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Dog Drooling Thick Saliva [Why & What To Do]

Thick Saliva. A slobbery dog. It’s pretty gross, right? But aside from it being a little nauseating and even inconvenient, it does naturally make us wonder and even worry why our dogs are drooling such thick saliva. Is it a cause for concern? Is there anything you now need to do? Well, here is everything you are going to want to know.

So, why is your dog drooling thick saliva? Your dog may be drooling thick saliva because he’s dehydrated or suffering from heat stroke. Other times it could be your dog is experiencing side effects from medication. Some dogs may even have dry mouths or are experiencing an allergy.

As you can see, something is up.

But how do you identify which one it is?

Well aside from checking in with your vet, I thought I’d walk you through each potential cause in further detail.

From there, we will be looking at the most appropriate response in each context. So, stick around.

Besides, you may be able to support your dog pretty much instantly and even ease some discomfort if you do.

Why Is My Dog Drooling Thick Saliva?

Thick saliva can be caused by dehydration, heat stroke, or as a side effect of medication. His saliva could also be thick because of an allergy or as the result of a dry mouth. More rarely, thick saliva can come as a result of rabies.

Your Dog Is Dehydrated

Causes Of Dehydration

The most common cause of thick saliva in dogs is dehydration.

When your dog is dehydrated, his body is losing fluids at a faster rate than he can replace them. The body loses water and other essentials for health, such as electrolytes.

Dehydration can be caused by various things, such as:

  • Severe diarrhea
  • Vomiting
  • Gastroenteritis
  • Canine parvovirus

Several infectious diseases can cause your dog’s stools to turn liquid or for him to vomit up fluids.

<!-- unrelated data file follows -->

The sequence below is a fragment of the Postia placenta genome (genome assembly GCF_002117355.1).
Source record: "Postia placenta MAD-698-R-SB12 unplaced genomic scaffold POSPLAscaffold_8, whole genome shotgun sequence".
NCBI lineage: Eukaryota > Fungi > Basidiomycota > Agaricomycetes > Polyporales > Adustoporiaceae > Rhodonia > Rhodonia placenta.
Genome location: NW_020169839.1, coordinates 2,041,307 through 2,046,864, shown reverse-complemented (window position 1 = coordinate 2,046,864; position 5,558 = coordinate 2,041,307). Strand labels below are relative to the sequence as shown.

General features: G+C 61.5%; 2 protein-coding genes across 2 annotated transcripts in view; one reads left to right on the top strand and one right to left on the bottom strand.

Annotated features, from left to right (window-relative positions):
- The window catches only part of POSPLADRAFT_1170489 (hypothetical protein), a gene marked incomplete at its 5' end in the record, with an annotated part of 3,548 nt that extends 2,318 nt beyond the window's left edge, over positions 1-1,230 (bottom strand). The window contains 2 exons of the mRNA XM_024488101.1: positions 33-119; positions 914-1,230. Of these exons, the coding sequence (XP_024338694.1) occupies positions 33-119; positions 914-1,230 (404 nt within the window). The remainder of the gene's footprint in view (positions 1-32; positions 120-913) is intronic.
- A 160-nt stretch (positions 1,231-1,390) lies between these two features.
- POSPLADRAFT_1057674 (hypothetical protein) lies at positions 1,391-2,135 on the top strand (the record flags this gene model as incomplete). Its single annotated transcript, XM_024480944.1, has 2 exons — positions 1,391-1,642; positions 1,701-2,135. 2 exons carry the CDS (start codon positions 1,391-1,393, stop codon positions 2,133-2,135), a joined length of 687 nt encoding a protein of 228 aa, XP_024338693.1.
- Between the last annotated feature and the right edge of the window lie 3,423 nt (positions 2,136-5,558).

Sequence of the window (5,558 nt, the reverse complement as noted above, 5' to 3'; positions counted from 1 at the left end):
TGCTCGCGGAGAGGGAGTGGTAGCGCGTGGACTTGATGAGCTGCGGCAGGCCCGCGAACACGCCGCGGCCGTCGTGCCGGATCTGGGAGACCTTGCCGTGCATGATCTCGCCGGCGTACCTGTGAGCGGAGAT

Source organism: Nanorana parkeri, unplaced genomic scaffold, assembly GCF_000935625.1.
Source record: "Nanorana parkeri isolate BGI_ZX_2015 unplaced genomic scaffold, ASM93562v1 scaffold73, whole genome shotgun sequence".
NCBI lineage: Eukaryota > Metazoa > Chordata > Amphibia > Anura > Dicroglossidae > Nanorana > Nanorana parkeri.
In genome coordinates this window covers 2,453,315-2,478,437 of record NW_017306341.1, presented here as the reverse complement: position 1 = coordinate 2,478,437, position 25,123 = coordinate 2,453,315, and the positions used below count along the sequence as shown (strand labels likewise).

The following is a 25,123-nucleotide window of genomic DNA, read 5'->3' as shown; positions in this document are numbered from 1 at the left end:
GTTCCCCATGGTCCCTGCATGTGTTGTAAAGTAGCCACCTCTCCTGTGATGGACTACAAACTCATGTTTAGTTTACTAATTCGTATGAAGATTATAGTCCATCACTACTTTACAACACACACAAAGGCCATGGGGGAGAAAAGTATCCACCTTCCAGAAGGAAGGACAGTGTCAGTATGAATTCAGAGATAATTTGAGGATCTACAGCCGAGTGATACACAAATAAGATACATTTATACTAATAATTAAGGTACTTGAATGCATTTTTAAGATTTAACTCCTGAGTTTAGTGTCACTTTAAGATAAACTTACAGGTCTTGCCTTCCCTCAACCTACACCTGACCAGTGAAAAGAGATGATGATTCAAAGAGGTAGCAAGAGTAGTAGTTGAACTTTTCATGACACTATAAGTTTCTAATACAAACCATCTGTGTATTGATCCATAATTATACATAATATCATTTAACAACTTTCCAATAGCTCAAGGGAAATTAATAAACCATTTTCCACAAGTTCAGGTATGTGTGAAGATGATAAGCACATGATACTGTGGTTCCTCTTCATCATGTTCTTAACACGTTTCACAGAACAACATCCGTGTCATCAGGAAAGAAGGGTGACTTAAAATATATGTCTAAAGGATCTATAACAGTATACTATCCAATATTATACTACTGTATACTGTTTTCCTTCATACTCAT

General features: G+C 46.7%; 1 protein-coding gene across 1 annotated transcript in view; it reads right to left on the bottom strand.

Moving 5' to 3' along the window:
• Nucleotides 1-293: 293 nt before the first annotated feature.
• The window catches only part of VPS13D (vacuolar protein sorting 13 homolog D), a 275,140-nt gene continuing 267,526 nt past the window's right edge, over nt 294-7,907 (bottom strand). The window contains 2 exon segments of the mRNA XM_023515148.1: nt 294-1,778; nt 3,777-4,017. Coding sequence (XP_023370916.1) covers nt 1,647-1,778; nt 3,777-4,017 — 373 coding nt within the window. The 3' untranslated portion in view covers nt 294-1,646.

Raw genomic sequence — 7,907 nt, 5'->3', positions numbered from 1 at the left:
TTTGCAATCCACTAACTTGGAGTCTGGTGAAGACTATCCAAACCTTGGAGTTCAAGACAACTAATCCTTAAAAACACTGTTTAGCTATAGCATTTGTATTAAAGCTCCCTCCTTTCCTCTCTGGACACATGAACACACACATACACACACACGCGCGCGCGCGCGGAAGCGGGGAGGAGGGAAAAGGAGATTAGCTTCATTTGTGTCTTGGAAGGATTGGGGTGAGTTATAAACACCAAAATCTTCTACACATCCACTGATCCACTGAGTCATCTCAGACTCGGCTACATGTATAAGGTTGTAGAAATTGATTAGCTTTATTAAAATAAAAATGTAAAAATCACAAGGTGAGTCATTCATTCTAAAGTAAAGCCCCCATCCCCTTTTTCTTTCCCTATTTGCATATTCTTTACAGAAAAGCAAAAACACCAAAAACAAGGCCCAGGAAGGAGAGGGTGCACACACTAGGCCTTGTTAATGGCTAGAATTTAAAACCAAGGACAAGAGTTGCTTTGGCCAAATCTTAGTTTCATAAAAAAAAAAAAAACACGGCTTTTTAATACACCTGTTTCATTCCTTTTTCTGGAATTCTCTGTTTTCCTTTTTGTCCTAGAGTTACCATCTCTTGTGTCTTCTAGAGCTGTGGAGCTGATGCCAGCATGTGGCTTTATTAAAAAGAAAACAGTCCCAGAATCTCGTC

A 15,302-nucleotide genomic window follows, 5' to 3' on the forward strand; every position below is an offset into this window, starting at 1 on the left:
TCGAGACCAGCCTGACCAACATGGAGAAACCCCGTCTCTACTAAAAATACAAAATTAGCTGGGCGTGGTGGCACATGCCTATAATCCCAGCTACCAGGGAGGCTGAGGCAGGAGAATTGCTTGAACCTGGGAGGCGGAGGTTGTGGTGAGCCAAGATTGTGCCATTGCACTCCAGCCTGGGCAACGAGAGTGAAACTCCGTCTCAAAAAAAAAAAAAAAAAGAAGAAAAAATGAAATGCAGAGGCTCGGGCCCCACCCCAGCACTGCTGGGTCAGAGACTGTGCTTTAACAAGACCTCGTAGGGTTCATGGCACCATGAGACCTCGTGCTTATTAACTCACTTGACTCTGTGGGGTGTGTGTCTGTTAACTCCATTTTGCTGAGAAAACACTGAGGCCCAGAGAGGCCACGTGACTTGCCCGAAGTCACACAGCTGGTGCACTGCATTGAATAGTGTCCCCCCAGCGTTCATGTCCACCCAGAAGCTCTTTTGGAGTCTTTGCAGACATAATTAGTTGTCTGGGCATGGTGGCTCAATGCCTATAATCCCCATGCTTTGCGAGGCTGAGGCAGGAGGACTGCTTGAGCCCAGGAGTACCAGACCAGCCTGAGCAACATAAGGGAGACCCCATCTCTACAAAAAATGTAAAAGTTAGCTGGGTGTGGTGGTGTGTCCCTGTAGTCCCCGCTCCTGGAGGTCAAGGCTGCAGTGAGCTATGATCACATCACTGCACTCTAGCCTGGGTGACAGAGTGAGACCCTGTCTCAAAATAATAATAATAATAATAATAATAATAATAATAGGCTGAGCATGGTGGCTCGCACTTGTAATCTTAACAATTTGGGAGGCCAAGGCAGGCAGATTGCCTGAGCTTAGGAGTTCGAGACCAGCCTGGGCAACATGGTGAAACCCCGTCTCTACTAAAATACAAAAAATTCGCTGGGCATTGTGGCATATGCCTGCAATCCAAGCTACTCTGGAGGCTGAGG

If you see any vomiting or diarrhea, it’s always worth a quick phone call to your vet to determine whether your dog needs to go in for checking.

Sometimes dogs get dehydrated because they aren’t drinking enough water. Causes for this include:

  • A high fever (so your dog doesn’t want to drink)
  • Lethargy (he might be too tired – lethargy is a common side effect of many serious illnesses and is usually a cause for concern)
  • Inflammation (your dog might find drinking painful)
  • A foreign object is stuck in his throat (potentially blocking his airway. An obstruction requires immediate attention)

How To Tell Whether Your Dog Is Dehydrated

You can do the following test to see if your dog is dehydrated:

  1. At your dog’s withers, take a fold of skin and carefully stretch it.
  2. Release the skin and see if it returns to its original position immediately.
  3. If the skin doesn’t snap back right away, your dog is almost certainly dehydrated.

Other symptoms of dehydration in dogs include:

  • Sunken eyes
  • Gum residue
  • Dry mouth
  • Dry spittle around his lips

Your Dog Has Heat Stroke

Heat stroke can cause thick saliva and is considered to be an emergency.

If your dog has been in an environment that’s too hot for too long (e.g., a warm car or a hot house), his body temperature will rise, and he’ll have trouble cooling down.

Even exercise in hot weather can cause heat stroke if your dog isn’t able to cool down sufficiently.

Brachycephalic dogs such as pugs tend to suffer more from problems such as heat stroke because of their flattened noses and shortened palates.

If your dog maintains a too-high temperature for too long, he will die.

In addition to thick saliva, symptoms of heat stroke include:

  • Vividly dark mucus
  • Gasping for air
  • Discolored tongue
  • Trouble breathing
  • Fever
  • Diarrhea with blood
  • Vomiting
  • Shock
  • Collapse

Your Dog Has Side Effects Of Medication

Sometimes your dog can have an adverse reaction to a particular medication.

If you think this is the case, take your dog to the vet quickly to prevent any further complications.

In severe cases, your dog may need his stomach pumped as well as other treatments. In less serious cases, a change in medication can be enough.

One medication that can cause dry mouth is Claritin, an antihistamine drug to treat allergies. Other veterinary medicines that can cause thick saliva include:

  • Diuretics
  • Other antihistamines
  • Decongestants
  • Sedatives
  • Atropine

Some medical treatments, such as radiotherapy, can dry out your dog’s mouth, too, and thicken his saliva.

Your Dog Has Dry Mouth

Dry mouth can cause not only thick saliva but a cracked tongue. You’ll want to get to the vet as soon as possible.

Dry mouth can cause other problems for your dog, such as:

  • Dental diseases
  • Dry or cracked oral mucus membranes
  • Bad breath
  • Cavities
  • Trouble swallowing or chewing food

Your Dog Has an Allergy

One of the symptoms of an allergic reaction can be thick saliva.

For instance, dogs who are allergic to mushrooms can react with thick saliva if they bite, chew, or carry mushrooms in their mouths.